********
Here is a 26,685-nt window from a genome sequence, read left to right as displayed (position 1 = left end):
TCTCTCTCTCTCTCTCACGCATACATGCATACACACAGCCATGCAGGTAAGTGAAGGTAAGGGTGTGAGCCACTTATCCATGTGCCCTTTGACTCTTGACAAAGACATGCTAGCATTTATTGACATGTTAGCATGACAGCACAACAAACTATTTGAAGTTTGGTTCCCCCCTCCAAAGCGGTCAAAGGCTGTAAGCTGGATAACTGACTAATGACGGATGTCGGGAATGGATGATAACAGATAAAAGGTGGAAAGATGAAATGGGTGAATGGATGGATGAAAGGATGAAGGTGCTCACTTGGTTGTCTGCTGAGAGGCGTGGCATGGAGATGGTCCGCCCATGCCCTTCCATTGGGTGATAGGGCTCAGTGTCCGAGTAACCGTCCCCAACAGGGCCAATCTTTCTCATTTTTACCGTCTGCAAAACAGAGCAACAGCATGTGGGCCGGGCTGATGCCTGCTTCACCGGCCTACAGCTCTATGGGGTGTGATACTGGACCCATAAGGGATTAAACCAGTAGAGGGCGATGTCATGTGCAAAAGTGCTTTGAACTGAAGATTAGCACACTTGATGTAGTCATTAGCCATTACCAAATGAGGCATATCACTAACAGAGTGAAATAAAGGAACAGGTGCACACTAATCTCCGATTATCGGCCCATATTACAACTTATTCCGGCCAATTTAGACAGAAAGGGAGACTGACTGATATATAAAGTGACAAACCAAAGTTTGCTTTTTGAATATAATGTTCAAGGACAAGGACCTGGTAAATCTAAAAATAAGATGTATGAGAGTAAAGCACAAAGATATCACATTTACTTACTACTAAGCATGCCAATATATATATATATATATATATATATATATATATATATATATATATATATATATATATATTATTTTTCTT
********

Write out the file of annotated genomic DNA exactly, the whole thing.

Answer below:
Here is a 26,685-nt window from a genome sequence, read left to right as displayed (position 1 = left end):
TCTCTCTCTCTCTCTCACGCATACATGCATACACACAGCCATGCAGGTAAGTGAAGGTAAGGGTGTGAGCCACTTATCCATGTGCCCTTTGACTCTTGACAAAGACATGCTAGCATTTATTGACATGTTAGCATGACAGCACAACAAACTATTTGAAGTTTGGTTCCCCCCTCCAAAGCGGTCAAAGGCTGTAAGCTGGATAACTGACTAATGACGGATGTCGGGAATGGATGATAACAGATAAAAGGTGGAAAGATGAAATGGGTGAATGGATGGATGAAAGGATGAAGGTGCTCACTTGGTTGTCTGCTGAGAGGCGTGGCATGGAGATGGTCCGCCCATGCCCTTCCATTGGGTGATAGGGCTCAGTGTCCGAGTAACCGTCCCCAACAGGGCCAATCTTTCTCATTTTTACCGTCTGCAAAACAGAGCAACAGCATGTGGGCCGGGCTGATGCCTGCTTCACCGGCCTACAGCTCTATGGGGTGTGATACTGGACCCATAAGGGATTAAACCAGTAGAGGGCGATGTCATGTGCAAAAGTGCTTTGAACTGAAGATTAGCACACTTGATGTAGTCATTAGCCATTACCAAATGAGGCATATCACTAACAGAGTGAAATAAAGGAACAGGTGCACACTAATCTCCGATTATCGGCCCATATTACAACTTATTCCGGCCAATTTAGACAGAAAGGGAGACTGACTGATATATAAAGTGACAAACCAAAGTTTGCTTTTTGAATATAATGTTCAAGGACAAGGACCTGGTAAATCTAAAAATAAGATGTATGAGAGTAAAGCACAAAGATATCACATTTACTTACTACTAAGCATGCCAATATATATATATATATATATATATATATATATATATATATATATATATATATATATATATTATTTTTCTT